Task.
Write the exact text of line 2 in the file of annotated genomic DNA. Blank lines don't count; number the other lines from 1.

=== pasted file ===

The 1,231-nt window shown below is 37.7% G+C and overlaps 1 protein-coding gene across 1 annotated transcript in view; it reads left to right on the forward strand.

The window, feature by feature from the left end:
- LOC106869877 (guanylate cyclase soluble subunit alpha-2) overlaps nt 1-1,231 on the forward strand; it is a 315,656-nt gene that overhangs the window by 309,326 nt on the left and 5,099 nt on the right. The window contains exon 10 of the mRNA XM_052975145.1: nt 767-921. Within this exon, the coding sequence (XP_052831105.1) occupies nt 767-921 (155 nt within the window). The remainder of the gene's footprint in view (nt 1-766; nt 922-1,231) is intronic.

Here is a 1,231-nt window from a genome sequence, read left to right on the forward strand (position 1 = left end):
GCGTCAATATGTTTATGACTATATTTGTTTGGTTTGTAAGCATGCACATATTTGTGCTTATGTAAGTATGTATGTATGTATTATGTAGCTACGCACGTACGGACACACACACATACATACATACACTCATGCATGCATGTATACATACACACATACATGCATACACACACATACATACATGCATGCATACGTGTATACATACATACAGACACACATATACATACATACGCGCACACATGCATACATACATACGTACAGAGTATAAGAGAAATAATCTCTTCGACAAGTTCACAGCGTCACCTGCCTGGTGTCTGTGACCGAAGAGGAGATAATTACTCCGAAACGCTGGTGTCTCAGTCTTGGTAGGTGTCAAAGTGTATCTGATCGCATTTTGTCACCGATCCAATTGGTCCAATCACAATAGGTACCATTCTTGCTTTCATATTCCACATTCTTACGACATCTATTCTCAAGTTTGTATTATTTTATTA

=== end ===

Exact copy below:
The window, feature by feature from the left end: